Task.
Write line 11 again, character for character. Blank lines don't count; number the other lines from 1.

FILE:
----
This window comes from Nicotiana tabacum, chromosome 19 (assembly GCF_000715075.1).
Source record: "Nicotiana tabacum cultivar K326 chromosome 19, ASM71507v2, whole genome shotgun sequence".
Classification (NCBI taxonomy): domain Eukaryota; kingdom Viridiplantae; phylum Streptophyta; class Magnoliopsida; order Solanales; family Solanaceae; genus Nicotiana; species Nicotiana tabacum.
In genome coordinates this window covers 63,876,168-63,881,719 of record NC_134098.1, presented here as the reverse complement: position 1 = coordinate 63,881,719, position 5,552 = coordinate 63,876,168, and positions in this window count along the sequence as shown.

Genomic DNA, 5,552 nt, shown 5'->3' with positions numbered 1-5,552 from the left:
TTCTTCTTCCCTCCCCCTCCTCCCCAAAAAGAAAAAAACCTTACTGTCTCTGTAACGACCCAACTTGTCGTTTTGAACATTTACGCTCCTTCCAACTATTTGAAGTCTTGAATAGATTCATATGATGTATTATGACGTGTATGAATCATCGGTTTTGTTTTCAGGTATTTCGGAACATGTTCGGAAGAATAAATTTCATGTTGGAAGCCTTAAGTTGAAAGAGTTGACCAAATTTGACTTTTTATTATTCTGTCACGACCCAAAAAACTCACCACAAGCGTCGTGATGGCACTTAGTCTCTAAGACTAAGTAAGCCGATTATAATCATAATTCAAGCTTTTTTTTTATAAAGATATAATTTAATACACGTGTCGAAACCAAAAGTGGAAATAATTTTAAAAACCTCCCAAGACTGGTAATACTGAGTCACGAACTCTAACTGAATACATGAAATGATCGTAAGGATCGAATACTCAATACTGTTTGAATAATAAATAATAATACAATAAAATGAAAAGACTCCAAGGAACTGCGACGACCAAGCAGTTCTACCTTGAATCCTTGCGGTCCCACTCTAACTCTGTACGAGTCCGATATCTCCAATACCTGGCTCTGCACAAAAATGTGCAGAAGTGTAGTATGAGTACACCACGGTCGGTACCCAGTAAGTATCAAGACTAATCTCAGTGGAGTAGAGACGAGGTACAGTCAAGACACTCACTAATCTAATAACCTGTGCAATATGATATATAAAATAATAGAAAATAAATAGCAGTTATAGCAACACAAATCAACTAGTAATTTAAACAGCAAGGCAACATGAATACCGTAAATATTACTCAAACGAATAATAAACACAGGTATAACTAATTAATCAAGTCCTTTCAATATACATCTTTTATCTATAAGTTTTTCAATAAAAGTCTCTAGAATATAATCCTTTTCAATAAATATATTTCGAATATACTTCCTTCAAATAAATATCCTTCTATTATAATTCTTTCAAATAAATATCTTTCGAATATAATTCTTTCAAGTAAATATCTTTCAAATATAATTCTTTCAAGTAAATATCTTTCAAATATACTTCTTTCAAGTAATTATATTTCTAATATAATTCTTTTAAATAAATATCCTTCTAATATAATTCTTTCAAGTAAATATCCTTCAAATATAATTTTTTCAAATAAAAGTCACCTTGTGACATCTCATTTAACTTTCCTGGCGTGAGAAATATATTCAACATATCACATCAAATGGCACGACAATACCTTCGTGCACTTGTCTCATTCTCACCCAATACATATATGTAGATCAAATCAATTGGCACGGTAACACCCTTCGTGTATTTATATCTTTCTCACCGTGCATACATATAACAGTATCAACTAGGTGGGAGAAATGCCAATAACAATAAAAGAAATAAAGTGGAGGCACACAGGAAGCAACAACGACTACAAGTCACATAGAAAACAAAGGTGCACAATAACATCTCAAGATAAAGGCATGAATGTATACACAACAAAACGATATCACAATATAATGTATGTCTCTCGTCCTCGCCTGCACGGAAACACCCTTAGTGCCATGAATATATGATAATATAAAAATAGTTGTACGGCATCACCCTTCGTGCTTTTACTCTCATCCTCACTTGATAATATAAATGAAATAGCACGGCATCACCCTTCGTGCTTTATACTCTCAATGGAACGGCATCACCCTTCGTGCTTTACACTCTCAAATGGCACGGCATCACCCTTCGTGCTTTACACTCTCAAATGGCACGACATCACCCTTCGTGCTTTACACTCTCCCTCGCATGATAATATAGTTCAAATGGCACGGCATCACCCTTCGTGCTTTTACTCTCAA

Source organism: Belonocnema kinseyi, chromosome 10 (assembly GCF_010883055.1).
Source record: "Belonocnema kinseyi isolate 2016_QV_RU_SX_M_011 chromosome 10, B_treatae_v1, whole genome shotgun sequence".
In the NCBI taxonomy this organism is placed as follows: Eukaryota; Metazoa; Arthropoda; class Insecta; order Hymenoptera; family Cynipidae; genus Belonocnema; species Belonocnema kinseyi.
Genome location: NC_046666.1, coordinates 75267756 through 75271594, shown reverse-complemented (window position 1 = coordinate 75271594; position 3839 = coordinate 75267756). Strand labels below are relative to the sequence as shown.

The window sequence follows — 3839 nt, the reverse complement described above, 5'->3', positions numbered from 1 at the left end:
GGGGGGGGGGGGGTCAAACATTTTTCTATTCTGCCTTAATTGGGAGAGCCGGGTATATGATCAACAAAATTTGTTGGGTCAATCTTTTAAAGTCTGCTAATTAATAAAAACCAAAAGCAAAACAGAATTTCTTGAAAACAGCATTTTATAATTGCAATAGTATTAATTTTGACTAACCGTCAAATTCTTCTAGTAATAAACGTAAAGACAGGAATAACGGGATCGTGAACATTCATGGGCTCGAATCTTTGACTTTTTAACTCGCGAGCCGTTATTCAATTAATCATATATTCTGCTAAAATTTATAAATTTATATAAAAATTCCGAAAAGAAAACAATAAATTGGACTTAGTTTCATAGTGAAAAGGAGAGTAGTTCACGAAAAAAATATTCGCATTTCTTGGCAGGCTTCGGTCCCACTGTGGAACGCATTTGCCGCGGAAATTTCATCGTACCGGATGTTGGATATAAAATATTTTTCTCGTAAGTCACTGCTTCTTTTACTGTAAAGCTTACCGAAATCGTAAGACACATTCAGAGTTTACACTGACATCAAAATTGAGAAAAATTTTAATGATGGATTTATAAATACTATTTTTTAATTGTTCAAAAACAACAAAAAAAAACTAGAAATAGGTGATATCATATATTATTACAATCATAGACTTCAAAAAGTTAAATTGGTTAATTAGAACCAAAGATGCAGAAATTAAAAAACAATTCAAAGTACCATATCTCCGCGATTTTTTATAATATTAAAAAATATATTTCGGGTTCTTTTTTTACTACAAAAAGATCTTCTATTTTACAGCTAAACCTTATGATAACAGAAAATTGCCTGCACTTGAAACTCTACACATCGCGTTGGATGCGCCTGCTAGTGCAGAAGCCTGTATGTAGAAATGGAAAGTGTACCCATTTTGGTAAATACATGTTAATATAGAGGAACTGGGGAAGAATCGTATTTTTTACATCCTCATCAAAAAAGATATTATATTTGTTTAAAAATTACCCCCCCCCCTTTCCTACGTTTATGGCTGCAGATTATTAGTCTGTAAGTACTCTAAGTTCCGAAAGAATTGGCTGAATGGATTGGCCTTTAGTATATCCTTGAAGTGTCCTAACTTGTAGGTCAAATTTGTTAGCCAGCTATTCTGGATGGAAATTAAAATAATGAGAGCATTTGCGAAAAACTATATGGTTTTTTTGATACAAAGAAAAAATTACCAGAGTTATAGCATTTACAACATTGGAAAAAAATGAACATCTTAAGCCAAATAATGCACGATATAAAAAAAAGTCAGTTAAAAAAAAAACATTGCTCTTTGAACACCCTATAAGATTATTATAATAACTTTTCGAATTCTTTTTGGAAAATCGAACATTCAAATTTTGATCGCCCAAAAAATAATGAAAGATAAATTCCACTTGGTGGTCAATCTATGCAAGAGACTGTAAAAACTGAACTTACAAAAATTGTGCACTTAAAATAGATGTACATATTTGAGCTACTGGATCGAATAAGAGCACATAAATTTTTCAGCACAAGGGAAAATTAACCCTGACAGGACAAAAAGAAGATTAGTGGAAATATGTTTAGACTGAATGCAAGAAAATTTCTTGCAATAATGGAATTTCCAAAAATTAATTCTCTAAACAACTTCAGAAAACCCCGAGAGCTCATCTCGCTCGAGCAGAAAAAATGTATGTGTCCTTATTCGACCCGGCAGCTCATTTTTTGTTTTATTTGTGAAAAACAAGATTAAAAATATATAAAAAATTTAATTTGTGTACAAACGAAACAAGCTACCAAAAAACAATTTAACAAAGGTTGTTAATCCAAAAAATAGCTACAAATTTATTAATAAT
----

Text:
The window sequence follows — 3839 nt, the reverse complement described above, 5'->3', positions numbered from 1 at the left end: